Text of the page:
The onset of December is the time for the scents of Budget making to waft through South Block. The adviser to the finance minister has indicated that he is for lower marginal income tax rates. Five years ago, when he was heading a committee in the Planning Commission to examine rationalization of income tax, he had strongly suggested doing away with a number of exemptions, and rationalizing tax rates at a lower level. Governments since then have been moving in this direction, but not fast enough.
This year may be an important opportunity to have a fundamental look at taxes, both direct and indirect. There are several reasons for this. First, tax revenues have shown a healthy growth. Corporate taxes have been particularly buoyant. Tax-GDP ratio has been on the rise for the last four years, and is approaching emerging economy averages. Revenues of the states have been growing as well, bolstered by the restructuring of state loans and the smooth implementation of the value-added tax (VAT). Several states have revenue surpluses this year, and the growth in liquor excise revenues has been staggering.
Second, the new finance commission would definitely recommend some additional devolution, and this, coupled with the growths in VAT revenues and excise growth (growing GDP per capita would surely lead to greater consumption of branded alcohol), is likely to make state finances comfortable for the next five years.
Third, the urgency for tariff reforms arises from several distortions that have crept in during the last few years. For example, customs collections (of which around 70% are accounted for by petroleum and petroleum products) are growing much slower than import growth. Excise collections do not reflect the increases in industrial production. Either there are significant leakages or there are a large number of exemptions, including area exemptions for special economic zones and special areas such as Uttarakhand and Himachal Pradesh. It is time to take a look at these.
It is also time to revisit the question whether there cannot be a convergence between personal income tax rates and corporate rates, shorn of all exemptions.
In my view, the first area of focus should be indirect taxes, where government is not getting the bang for the buck. There are only around 500,000 organizations in the country that are subject to Central excise, and less than 100,000 of these account for more than 70% of the collection. Given the pressure for exemptions, which clearly creates a distorted excise map, a clear road map to reduce excise duties could be considered. A 2% reduction would leave excise revenues largely unaffected. This is because in the present Modvat structure, firms are paying only the difference between the excise paid at the earlier intermediate level and the present level, and often excise payments at the last stage get crowded out. This feature would contribute to revenue buoyancy in the reduced tariff regime. This move would also help in setting the levels for the Central GST at reasonable levels in 2010.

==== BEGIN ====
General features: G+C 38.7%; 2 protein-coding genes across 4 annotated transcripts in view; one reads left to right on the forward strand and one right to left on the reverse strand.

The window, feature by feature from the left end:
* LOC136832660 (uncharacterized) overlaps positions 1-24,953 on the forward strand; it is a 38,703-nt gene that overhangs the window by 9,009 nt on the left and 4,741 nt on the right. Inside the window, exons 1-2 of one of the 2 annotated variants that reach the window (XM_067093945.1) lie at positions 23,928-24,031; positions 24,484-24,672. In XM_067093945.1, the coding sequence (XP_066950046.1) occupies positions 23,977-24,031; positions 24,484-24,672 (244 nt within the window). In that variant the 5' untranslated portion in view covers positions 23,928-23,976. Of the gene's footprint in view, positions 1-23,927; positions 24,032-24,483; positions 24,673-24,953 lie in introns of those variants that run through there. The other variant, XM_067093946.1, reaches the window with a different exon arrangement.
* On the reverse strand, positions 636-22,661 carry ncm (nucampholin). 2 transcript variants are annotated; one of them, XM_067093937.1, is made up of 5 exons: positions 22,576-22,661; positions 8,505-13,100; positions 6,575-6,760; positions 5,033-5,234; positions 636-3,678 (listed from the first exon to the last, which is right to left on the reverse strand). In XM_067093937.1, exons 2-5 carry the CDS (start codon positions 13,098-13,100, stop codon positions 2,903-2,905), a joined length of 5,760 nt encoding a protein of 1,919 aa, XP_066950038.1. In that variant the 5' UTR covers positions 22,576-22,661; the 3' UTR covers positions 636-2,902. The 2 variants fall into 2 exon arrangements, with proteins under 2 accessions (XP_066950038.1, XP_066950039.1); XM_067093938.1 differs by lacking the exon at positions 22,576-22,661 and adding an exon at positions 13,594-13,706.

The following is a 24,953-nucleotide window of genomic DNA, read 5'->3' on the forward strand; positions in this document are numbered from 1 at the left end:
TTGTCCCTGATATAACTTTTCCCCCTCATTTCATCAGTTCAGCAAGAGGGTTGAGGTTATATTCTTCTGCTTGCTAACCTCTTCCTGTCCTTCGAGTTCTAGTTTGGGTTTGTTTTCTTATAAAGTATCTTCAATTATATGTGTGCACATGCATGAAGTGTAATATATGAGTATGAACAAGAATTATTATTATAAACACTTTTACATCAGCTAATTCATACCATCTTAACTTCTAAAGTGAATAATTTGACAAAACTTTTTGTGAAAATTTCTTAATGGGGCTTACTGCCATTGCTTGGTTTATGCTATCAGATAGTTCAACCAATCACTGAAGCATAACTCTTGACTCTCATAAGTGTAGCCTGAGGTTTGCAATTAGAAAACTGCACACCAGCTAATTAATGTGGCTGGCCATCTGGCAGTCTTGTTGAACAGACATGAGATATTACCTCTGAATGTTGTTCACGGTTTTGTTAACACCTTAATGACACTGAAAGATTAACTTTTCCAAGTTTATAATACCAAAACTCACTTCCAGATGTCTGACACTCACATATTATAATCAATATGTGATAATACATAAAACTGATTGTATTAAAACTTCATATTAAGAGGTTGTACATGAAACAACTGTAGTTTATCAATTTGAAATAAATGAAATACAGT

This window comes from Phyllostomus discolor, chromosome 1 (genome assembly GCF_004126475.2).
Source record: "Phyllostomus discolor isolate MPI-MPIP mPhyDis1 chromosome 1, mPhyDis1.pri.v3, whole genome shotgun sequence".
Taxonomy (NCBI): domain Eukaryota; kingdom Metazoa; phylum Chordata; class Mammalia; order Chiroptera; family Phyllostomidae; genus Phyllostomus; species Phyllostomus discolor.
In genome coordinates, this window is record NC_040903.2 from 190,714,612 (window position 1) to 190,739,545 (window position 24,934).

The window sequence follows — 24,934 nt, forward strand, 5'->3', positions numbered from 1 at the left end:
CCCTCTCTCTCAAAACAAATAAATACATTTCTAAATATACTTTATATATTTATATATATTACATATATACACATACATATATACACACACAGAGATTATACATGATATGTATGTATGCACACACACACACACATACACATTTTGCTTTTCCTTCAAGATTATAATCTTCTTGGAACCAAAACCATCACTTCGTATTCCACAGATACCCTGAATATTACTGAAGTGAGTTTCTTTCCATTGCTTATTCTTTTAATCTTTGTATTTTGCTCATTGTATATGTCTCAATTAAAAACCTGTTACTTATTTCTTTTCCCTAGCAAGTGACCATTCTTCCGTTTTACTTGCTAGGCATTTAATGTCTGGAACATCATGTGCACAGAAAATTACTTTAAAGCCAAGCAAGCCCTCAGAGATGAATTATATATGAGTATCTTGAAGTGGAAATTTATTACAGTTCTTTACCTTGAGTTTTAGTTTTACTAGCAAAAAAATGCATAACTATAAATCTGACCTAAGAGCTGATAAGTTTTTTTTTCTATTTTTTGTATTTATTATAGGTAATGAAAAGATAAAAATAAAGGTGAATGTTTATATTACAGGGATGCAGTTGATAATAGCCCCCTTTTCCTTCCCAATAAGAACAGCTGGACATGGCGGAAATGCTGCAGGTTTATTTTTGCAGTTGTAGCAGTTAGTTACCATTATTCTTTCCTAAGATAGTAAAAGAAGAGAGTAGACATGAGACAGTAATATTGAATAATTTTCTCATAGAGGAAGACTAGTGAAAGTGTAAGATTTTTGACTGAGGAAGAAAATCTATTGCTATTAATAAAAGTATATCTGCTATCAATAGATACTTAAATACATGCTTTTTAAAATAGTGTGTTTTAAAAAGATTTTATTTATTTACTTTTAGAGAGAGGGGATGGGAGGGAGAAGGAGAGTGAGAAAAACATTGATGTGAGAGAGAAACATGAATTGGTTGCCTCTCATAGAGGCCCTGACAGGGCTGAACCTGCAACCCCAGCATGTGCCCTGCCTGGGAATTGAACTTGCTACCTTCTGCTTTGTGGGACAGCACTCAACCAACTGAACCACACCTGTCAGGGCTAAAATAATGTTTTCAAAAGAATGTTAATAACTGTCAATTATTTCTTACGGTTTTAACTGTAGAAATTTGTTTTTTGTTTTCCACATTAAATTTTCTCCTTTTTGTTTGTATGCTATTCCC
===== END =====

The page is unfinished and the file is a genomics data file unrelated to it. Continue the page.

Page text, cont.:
The second area is customs duties. There is a view that unilateral reduction of customs tariffs dilutes bargaining positions at the World Trade Organization negotiations. Whatever the merits of this argument, there is little justification in maintaining a slew of exemptions and inverted tariff structures, where raw material tariffs are higher than those for finished goods. The large number of preferential trade agreements under negotiation is also likely to distort import tariffs. I am as concerned about the customs department’s ability to deal fairly with a multiplicity of regimes, as with the need for such multiplicity. A simple structure with a flat rate of 5% and 10%, and countervailing duty to protect local manufacture, could clean up most of the act.
But I am certain that all this does not interest the general reader: Only income tax does. There is an opportunity for this year to raise the lower floor substantially—even if the inflation of the last five years is taken into account, the lowest slab should now start at Rs250,000. The top rates have too many add-ons. A simple tariff of 30% would be comparable to many other similar economies. The corporate rates could also be brought down to this level. This is also an opportunity to encourage long-term savings, in new instruments that could be used for building infrastructure; a 10-15 year savings bond, tax exempt, which could be traded in the exchanges, would find a large number of takers, improve savings rates, and provide funds for infrastructure.
The indirect tax changes are election neutral, and the direct tax changes likely to be welcomed. This is likely to be a populist Budget, and the populism can be focused on the expenditure side, and the opportunity of tariff reforms seized.
S. Narayan is a former finance secretary and economic adviser to the prime minister. We welcome your comments at firstname.lastname@example.org